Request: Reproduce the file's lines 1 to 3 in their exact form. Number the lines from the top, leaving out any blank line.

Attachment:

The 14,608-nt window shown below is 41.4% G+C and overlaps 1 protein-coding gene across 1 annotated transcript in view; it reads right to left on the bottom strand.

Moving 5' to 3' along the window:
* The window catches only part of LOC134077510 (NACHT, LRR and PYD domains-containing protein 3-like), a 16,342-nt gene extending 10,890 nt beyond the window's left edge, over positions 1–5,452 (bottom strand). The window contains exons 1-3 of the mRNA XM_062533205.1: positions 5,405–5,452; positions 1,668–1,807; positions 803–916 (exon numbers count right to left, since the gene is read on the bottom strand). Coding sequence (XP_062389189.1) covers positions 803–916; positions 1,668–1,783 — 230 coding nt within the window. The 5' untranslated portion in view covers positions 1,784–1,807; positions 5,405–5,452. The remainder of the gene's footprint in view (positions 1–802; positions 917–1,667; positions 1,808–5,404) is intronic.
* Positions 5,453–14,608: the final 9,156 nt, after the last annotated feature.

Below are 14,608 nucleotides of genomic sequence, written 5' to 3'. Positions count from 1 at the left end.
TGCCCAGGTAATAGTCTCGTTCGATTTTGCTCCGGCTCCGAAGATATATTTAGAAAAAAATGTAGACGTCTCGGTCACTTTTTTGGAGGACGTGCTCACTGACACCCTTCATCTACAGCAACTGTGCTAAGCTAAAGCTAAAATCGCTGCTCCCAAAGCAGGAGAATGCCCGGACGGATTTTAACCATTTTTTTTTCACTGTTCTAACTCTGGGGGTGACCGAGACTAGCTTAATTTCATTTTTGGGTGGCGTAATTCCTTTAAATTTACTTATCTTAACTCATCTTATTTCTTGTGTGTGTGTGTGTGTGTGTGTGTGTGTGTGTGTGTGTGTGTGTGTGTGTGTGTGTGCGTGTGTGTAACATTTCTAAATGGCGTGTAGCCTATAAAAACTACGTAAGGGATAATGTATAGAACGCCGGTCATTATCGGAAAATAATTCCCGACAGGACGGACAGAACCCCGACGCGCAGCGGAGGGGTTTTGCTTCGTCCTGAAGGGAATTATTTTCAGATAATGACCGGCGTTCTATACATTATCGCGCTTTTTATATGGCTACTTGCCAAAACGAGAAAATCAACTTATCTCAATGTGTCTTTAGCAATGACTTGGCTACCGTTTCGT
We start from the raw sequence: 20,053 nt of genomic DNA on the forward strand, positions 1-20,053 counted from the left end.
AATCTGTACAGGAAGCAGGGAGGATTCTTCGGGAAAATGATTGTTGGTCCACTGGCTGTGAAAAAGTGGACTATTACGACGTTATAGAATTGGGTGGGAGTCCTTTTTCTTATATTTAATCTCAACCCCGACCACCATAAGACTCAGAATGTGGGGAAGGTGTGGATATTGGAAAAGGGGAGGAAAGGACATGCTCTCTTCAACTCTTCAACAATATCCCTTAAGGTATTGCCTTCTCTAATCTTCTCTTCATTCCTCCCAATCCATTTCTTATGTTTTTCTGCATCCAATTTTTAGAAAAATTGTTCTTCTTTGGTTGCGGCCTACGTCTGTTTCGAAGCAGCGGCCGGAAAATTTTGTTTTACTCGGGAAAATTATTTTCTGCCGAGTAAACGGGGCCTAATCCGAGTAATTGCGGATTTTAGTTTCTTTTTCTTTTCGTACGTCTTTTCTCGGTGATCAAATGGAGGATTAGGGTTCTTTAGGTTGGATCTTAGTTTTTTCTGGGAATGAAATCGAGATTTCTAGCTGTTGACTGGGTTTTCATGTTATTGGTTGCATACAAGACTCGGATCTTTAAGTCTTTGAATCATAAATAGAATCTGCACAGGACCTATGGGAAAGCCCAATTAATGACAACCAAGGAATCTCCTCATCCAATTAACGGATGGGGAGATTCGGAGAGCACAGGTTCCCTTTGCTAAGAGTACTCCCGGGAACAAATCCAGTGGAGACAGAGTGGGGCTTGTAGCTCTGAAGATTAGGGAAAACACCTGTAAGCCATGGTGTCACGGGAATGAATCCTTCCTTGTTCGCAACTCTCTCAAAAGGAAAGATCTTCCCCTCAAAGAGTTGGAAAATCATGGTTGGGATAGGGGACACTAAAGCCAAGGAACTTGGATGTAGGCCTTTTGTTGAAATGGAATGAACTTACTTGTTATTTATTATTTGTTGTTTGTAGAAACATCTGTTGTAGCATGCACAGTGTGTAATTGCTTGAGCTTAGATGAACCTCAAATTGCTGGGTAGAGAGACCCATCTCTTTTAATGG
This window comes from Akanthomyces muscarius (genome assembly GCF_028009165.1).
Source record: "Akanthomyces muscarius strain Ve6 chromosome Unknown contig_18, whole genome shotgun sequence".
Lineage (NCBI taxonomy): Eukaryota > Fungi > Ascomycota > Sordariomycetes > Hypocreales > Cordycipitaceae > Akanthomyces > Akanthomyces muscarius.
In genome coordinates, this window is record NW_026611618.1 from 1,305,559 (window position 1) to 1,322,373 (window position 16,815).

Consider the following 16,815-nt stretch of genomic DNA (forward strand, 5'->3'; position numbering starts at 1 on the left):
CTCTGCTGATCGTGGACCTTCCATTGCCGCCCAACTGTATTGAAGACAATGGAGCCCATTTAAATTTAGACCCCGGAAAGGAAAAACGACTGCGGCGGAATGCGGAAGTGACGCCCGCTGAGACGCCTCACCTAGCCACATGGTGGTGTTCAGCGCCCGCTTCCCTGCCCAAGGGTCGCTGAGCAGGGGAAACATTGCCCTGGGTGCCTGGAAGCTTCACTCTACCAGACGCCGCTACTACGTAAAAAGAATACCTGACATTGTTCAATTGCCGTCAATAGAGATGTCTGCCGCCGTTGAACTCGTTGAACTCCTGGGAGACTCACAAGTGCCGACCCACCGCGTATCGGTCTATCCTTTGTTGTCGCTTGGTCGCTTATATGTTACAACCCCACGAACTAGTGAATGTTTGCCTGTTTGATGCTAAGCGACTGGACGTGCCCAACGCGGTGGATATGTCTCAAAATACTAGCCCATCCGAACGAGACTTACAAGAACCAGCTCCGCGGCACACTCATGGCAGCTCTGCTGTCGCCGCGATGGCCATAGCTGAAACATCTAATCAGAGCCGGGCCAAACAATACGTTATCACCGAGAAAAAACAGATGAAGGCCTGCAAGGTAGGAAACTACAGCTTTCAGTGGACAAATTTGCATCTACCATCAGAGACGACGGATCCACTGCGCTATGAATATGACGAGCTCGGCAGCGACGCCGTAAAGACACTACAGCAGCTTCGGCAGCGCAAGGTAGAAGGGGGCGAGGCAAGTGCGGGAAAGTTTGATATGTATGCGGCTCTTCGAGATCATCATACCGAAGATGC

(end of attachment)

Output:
The 14,608-nt window shown below is 41.4% G+C and overlaps 1 protein-coding gene across 1 annotated transcript in view; it reads right to left on the bottom strand.

Moving 5' to 3' along the window:
* The window catches only part of LOC134077510 (NACHT, LRR and PYD domains-containing protein 3-like), a 16,342-nt gene extending 10,890 nt beyond the window's left edge, over positions 1–5,452 (bottom strand). The window contains exons 1-3 of the mRNA XM_062533205.1: positions 5,405–5,452; positions 1,668–1,807; positions 803–916 (exon numbers count right to left, since the gene is read on the bottom strand). Coding sequence (XP_062389189.1) covers positions 803–916; positions 1,668–1,783 — 230 coding nt within the window. The 5' untranslated portion in view covers positions 1,784–1,807; positions 5,405–5,452. The remainder of the gene's footprint in view (positions 1–802; positions 917–1,667; positions 1,808–5,404) is intronic.